The hailstorm that hit USJ Subang Jaya, Selangor, on Sunday and caused panic among residents is a common phenomenon, said two experts on lightning.Consultant engineer Hartono Zainal Abidin said the hailstorm was a consequence of thunderstorms and was not related to extreme weather conditions.
“There is always this misconception about hailstorms, or ice rain. Many think that it is not possible to have hailstorms in a tropical climate. ” “What people don’t understand is that hail is not snow. Just like mini tornadoes that happen in the country, hailstorms are one of the effects of thunderstorms,” he said.
The hailstorm that hit USJ Subang Jaya was relayed via social media networks such as Facebook and Twitter on Sunday afternoon.Hartono said hail was formed in thunderclouds, particularly with intense updrafts, whereas snow was formed because of low temperature in the atmosphere.He said Malaysia was one of those countries in the region that recorded a higher number of thunderstorms, so it was common to see hailstorms here.
Hail is formed because of precipitation that occurs at the beginning of thunderstorms. When raindrops pass through the belt of cold air, they freeze into small cubes of ice.However, Hartono said, most of the hail either melted or disintegrated in storms before reaching the ground. Professor Datuk Dr Azizan Abu Samah of Universiti Malaya’s Geography Department said hailstorms could even happen in countries with extremely hot climate, such as Saudi Arabia.
“There was nothing extraordinary about the hailstorm in USJ. And it can’t be associated with extreme weather. It was a natural phenomenon.” He said it was possible to see another hailstorm during the monsoon season.The last hailstorm was in March last year and it occurred for 20 minutes in Solaris Mont Kiara, Damansara Uptown and Bukit Kiara here.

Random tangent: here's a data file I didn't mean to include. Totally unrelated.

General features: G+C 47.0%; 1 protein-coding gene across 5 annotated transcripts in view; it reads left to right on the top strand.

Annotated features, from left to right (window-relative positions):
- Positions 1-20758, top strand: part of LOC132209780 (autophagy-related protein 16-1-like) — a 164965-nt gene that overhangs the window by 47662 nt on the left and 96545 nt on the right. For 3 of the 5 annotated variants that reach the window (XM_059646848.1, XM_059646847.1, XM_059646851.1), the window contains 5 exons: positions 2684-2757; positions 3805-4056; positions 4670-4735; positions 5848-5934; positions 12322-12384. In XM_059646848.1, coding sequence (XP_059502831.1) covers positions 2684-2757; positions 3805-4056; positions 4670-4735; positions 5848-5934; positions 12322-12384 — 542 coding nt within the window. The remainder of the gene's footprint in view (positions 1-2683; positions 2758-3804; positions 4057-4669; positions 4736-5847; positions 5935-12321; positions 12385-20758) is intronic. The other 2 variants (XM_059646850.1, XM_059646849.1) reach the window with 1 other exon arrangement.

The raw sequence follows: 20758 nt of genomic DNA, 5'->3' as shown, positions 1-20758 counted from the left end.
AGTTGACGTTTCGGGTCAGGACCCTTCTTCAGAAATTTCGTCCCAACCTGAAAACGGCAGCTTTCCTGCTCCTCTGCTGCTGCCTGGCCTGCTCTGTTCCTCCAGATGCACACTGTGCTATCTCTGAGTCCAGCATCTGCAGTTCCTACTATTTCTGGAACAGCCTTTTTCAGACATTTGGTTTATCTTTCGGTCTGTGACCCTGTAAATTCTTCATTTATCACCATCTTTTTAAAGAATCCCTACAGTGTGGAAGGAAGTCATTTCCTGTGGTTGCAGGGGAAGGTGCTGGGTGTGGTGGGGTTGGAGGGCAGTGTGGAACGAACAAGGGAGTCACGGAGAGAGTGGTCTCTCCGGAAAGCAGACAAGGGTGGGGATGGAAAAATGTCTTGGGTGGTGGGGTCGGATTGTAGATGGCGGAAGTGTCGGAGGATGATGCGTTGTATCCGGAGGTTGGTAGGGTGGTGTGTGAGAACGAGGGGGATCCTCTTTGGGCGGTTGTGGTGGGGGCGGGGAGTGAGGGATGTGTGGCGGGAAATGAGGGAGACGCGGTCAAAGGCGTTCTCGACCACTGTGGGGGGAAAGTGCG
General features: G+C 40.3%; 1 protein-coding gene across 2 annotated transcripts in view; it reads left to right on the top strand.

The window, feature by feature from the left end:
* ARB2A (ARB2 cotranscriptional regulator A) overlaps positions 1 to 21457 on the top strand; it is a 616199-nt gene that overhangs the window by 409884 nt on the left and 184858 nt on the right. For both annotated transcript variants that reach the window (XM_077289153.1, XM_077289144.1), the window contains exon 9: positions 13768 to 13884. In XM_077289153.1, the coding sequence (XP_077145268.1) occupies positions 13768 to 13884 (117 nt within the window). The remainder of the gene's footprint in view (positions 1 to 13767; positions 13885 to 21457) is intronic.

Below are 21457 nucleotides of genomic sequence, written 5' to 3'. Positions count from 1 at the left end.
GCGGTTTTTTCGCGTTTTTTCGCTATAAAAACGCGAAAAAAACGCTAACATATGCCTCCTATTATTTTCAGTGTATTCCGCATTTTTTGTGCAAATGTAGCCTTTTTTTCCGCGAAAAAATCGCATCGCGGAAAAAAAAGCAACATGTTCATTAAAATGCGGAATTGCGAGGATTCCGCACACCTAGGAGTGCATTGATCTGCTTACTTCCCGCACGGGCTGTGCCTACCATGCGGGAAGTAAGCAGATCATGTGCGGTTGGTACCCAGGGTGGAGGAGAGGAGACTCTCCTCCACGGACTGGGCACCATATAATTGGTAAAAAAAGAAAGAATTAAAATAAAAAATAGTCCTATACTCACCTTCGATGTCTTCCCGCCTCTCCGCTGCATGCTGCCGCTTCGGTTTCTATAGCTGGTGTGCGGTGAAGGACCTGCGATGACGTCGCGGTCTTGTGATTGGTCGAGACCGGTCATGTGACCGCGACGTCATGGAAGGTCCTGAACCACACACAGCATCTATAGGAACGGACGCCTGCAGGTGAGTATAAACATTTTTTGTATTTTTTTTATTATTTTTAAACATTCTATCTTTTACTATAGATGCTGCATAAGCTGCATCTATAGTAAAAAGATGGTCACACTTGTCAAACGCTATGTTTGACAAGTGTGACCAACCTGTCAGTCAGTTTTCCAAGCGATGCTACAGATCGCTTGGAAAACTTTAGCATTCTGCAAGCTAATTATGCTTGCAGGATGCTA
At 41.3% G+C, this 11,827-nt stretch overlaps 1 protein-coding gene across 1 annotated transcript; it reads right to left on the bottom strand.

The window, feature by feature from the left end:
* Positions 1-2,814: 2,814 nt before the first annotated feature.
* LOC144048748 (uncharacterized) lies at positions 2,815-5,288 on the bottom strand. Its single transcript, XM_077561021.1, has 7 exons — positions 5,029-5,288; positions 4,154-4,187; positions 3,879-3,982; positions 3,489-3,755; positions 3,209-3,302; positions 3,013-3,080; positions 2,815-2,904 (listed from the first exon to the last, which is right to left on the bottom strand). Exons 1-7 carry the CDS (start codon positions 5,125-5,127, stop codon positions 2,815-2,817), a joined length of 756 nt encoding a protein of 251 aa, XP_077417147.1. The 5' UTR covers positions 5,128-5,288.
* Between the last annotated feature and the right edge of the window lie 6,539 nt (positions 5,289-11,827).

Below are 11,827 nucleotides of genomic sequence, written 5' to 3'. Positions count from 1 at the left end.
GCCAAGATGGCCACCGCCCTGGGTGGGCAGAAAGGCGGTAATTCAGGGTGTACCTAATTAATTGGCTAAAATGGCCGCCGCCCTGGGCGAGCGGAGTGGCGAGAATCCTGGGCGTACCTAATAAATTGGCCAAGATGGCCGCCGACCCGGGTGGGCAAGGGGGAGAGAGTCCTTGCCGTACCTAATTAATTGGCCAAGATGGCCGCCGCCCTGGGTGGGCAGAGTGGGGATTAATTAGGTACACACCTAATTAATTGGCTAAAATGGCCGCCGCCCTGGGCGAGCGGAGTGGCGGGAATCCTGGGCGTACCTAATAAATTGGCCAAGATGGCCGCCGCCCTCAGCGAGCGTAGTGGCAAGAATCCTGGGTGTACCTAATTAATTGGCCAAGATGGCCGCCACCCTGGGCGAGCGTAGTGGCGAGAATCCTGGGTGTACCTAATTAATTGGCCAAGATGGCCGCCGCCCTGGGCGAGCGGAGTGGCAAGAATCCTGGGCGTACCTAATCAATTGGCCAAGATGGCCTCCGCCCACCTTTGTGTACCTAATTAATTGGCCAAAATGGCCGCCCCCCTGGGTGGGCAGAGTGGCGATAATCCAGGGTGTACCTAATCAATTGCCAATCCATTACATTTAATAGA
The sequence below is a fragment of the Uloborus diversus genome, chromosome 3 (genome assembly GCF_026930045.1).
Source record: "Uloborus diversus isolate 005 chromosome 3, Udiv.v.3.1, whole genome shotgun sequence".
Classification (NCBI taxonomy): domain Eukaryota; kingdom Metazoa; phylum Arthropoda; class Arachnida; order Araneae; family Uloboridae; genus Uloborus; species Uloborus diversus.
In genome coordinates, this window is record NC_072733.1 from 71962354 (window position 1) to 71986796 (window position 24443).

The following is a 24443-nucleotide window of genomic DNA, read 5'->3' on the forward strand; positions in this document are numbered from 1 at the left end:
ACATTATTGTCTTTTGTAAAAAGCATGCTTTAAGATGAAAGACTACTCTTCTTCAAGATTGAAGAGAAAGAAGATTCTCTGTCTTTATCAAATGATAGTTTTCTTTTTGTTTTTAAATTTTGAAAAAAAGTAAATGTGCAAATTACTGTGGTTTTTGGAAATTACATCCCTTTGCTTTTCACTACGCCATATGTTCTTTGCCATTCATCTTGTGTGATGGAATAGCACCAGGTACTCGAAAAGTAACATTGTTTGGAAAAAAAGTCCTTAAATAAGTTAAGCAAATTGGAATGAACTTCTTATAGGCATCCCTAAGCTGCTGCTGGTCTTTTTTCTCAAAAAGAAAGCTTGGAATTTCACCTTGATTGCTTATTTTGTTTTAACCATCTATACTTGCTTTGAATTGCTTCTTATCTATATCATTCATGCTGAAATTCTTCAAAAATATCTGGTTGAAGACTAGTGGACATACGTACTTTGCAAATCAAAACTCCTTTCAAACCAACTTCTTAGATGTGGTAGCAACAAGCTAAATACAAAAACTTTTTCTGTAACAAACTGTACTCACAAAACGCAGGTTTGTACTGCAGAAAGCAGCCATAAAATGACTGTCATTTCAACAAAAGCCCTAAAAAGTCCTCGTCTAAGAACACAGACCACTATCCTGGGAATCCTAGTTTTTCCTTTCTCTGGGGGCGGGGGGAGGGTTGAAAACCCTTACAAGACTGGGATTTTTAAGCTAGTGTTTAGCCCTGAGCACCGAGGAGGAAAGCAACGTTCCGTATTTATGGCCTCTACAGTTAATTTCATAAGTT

Meteorological Department’s centre forecast office director Saw Bun Liong said hailstorms could happen in any part of the country, but the west coast of the peninsula was more prone to experience such a phenomenon.The department said scattered thunderstorms and isolated rains were expected in the Klang Valley this week.
HOw is it Form?
Hail forms in strong thunderstorm clouds, particularly those with intense updrafts, high liquid water content, great vertical extent, large water droplets, and where a good portion of the cloud layer is below freezing 0 °C (32 °F).These types of strong updrafts can also indicate the presence of a tornado. The growth rate is maximized where air is near a temperature of −13 °C (9 °F),
Hail is most common within continental interiors of the mid-latitudes, as hail formation is considerably more likely when the freezing level is below the altitude of 11,000 feet (3,400 m).Movement of dry air into strong thunderstorms over continents can increase the frequency of hail by promoting evaporational cooling which lowers the freezing level of thunderstorm clouds giving hail a larger volume to grow in. Accordingly, hail is less common in the tropics despite a much higher frequency of thunderstorms than in the mid-latitudes because the atmosphere over the tropics tends to be warmer over a much greater altitude. Hail in the tropics occurs mainly at higher elevations.
Hail growth becomes vanishingly small when air temperatures fall below −30 °C (−22 °F) as supercooled water droplets become rare at these temperatures.Around thunderstorms, hail is most likely within the cloud at elevations above 20,000 feet (6,100 m). Between 10,000 feet (3,000 m) and 20,000 feet (6,100 m), 60 percent of hail is still within the thunderstorm, though 40 percent now lies within the clear air under the anvil. Below 10,000 feet (3,000 m), hail is equally distributed in and around a thunderstorm to a distance of 2 nautical miles (3.7 km).